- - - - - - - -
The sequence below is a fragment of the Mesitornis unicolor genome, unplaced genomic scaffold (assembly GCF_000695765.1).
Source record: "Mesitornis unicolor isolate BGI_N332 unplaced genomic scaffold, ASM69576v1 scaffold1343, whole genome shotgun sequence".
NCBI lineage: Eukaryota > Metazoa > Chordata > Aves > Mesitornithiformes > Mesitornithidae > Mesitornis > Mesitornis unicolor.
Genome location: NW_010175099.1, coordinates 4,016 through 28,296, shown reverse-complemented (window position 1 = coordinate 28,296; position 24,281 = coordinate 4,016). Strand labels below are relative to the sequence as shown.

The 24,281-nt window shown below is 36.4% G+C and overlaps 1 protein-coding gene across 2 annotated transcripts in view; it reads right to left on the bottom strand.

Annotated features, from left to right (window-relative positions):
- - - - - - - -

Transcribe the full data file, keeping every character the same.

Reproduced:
The sequence below is a fragment of the Mesitornis unicolor genome, unplaced genomic scaffold (assembly GCF_000695765.1).
Source record: "Mesitornis unicolor isolate BGI_N332 unplaced genomic scaffold, ASM69576v1 scaffold1343, whole genome shotgun sequence".
NCBI lineage: Eukaryota > Metazoa > Chordata > Aves > Mesitornithiformes > Mesitornithidae > Mesitornis > Mesitornis unicolor.
Genome location: NW_010175099.1, coordinates 4,016 through 28,296, shown reverse-complemented (window position 1 = coordinate 28,296; position 24,281 = coordinate 4,016). Strand labels below are relative to the sequence as shown.

The 24,281-nt window shown below is 36.4% G+C and overlaps 1 protein-coding gene across 2 annotated transcripts in view; it reads right to left on the bottom strand.

Annotated features, from left to right (window-relative positions):